Almost every day for the past two months, retiree Seng Sung Huay has been going to the same shop at Block 825, Tampines Street 81.
There, the 70-year-old joins a group of about 50 elderly people in a free electrotherapy session, lasting 30 minutes to an hour each time.
They sit on an electrostatic pad, in rows of chairs, as a Cosmo Goodness staff member briefly introduces the device, before delving into topics relating to wellness and health.
"I was here on the second day the showroom opened in Tampines," said Mr Seng. "I first heard about this machine from a friend a few months ago. Using it has helped to cure the pains in my body."
At the company's two other locations in Ang Mo Kio Avenue 4 and Lorong 4 Toa Payoh, hundreds of elderly people pack its premises from about 10am to 7pm, six days a week.
The company, which originated in Japan and began operating here in 2007, promotes its range of electrotherapeutic devices. These are said to be able to generate an electric field through the body.
According to its website, these devices "alleviate headaches, shoulder stiffness, insomnia and chronic constipation".
While the company has been running its "showrooms" for free since 2009, those who wish to own the devices have to pay up to $26,000. The price includes an armchair that can be wired to the machine.
The cheapest set costs $14,600, according to a brochure seen by The Straits Times.
"Initially, I didn't believe that the device would work. But, after trying it out a few times, I can feel the effects," said Mr Kian Doh Lian, 63. "I feel more energised and refreshed."
Not all electrotherapy equipment are regulated as medical devices
Electrotherapy involves "the use of specialised medical devices that create high-voltage AC electric fields" around the body, Cosmo Goodness says on its website.
However, the Health Sciences Authority (HSA) said, in response to queries, that the products sold by the company are not regulated as medical devices under the Health Products Act. This is because they are meant to promote a person's general well-being and not for disease treatment or diagnosis.
"Electrotherapy devices are regulated as medical devices if they are designed specifically to diagnose, treat, monitor or prevent medical conditions and diseases," said the spokesman.
She added that "the intended use and claims must be supported by scientific evidence".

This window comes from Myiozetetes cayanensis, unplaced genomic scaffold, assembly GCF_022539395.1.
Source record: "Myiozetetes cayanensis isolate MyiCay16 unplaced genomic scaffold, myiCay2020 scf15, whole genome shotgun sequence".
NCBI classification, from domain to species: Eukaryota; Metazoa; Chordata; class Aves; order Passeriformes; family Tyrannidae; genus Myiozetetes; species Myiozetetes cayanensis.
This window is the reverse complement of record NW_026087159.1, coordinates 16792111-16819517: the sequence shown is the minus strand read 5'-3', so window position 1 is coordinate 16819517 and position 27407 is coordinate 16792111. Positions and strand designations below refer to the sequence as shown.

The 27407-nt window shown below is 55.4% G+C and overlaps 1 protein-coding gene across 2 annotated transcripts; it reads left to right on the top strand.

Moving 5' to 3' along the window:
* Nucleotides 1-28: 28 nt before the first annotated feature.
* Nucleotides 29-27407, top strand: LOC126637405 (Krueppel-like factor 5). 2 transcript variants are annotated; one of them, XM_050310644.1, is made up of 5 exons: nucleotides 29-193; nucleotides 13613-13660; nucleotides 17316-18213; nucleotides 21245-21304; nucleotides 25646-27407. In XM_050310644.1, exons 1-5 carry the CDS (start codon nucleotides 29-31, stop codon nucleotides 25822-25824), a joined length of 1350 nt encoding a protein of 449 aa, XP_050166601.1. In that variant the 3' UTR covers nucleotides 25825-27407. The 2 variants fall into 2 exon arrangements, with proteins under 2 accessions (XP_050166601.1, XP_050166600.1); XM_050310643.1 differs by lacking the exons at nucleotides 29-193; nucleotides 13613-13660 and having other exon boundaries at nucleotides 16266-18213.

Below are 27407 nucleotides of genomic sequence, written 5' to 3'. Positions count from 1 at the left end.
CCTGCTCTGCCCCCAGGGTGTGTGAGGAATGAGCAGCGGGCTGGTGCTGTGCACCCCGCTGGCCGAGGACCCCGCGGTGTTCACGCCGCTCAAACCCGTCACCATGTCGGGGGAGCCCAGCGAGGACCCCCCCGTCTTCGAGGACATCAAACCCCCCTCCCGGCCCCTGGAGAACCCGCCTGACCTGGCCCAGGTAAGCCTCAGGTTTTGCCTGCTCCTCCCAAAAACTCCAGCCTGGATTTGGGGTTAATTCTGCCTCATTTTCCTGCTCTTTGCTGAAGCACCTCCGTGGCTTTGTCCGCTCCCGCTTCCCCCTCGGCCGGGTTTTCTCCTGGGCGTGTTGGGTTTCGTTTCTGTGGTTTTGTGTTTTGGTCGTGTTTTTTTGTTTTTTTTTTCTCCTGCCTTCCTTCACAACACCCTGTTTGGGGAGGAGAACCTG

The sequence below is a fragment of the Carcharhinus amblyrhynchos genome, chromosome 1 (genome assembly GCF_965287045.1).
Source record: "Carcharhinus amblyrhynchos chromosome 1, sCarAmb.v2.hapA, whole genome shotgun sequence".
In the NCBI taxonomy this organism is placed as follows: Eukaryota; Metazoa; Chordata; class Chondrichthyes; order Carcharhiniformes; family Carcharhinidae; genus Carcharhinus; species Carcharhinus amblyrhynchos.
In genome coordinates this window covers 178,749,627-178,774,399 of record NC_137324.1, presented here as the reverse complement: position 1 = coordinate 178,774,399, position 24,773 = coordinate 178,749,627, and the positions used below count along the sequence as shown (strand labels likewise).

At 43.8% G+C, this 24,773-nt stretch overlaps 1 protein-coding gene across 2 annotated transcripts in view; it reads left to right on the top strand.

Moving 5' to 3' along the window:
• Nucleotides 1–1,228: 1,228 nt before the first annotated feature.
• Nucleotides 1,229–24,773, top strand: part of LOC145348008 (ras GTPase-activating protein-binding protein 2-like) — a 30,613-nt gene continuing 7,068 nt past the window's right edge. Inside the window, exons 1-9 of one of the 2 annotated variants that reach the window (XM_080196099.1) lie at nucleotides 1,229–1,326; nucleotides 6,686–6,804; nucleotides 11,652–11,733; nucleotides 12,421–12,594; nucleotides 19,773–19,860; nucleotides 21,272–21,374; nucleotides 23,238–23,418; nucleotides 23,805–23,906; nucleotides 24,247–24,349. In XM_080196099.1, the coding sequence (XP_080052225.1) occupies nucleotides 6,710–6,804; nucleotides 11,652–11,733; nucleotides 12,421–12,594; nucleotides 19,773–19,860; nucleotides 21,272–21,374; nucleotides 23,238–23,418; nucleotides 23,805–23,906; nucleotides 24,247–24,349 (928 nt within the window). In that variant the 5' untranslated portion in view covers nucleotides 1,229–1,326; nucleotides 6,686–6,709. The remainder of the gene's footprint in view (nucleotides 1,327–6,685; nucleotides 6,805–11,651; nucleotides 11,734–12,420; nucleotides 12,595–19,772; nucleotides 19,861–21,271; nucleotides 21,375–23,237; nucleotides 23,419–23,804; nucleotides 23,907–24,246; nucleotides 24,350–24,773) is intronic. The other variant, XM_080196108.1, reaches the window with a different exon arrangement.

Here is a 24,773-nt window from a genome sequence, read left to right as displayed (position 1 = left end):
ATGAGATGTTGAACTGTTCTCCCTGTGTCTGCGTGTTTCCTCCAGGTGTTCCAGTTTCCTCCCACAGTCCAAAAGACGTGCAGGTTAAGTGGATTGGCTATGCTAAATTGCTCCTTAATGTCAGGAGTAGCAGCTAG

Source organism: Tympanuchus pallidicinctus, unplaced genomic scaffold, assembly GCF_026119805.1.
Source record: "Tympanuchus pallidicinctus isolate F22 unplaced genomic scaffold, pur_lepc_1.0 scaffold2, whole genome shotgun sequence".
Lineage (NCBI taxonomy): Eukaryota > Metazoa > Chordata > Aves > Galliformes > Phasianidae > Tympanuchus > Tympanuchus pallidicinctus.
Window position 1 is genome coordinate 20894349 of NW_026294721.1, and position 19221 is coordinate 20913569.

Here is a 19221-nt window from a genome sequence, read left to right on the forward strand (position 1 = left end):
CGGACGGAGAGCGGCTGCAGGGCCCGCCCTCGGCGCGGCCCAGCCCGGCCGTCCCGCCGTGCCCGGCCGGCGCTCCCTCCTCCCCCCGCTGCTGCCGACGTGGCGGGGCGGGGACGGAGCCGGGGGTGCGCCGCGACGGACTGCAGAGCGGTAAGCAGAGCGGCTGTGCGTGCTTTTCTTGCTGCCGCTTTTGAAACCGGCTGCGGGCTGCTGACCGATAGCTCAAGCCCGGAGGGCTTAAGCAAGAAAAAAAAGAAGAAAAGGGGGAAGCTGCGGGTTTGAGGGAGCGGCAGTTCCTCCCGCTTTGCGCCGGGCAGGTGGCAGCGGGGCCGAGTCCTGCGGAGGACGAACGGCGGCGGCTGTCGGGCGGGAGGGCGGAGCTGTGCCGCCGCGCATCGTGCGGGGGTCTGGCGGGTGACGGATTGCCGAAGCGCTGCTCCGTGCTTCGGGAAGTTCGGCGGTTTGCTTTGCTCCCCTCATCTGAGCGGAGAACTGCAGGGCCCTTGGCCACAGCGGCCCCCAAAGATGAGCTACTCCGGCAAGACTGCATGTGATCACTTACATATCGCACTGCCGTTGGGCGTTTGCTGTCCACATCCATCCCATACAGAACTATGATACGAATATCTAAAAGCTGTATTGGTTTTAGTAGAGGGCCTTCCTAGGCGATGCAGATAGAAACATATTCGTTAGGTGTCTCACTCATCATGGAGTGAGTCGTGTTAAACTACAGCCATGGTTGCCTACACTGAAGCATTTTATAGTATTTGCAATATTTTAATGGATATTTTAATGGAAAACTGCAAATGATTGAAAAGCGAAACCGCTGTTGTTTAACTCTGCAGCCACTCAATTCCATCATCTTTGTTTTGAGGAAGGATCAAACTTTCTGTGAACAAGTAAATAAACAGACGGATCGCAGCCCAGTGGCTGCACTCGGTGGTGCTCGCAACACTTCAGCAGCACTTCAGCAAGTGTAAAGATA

Mr Pang Chee Kien, 46, a manager at the company's Toa Payoh showroom, said that he tells customers the products are for "health management" and not medical devices.
"Electrostatic machines are available in many countries, especially in Japan, where they have been using it for medical purposes. But in Singapore, no," he said.
In a brochure seen by The Straits Times, the company also claims that its machines are able to release "concentrated oxygen".
Raffles Medical senior family physician Derek Li advised against breathing in concentrated oxygen for prolonged periods, as this can result in oxygen toxicity.
Dr Li said: "For the lungs, this can manifest as inflammation and water build-up, leading to lung damage. High concentrations of oxygen can also cause oxidative damage to our cells and organs, causing seizures."
The HSA advised the public to "exercise prudence and be wary of products that make miraculous claims" for medical conditions and general well-being.
The delivery driver, who spoke to ST at the Ang Mo Kio Avenue 4 shop, said he has decided to put down $18,000 for a set, which was discounted from $26,000. He has not paid anything and said there was no pressure to buy.
Case: 3 complaints lodged against firm since 2007
"I am hoping to pay by instalments. If we have it at home, then my wife and I can both use it whenever we want," he said.
The "showrooms" often spring up in the heartland and are run by two to three people for a few months each time.
Many regular patrons told ST that the company reveals its next location only a few days before it shuts. To delay a move, at least 300 people must visit the showroom each day, said the patrons.
Mr Seng, who had previously been to showrooms in Toa Payoh and Bedok South, said he will follow the company so that he can continue to enjoy the device for free as he can't afford to buy one.
Explaining the company's curious publicity methods, Mr Pang Chee Kien, a Cosmo Goodness manager at the Toa Payoh shop, said: "We move around to try to reach as many people as possible, because some, like those in wheelchairs, find it difficult to come to us."
The 46-year-old said that the products are "very safe", citing certification from the International Electrotechnical Commission, among others.
In response to queries, the Consumers Association of Singapore (Case) said there have been three complaints against the company since 2007.
Two complaints were about misleading claims regarding the effectiveness and suitability of the products, while the other was due to a dispute over the refund amount.
"Where possible, consumers should try out the electrotherapy treatment before purchasing the device to ensure that it is suited to their needs," said Mr Loy York Jiun, Case's executive director.
He added that consumers should also opt for electrotherapy devices with a clear and acceptable refund and exchange policy.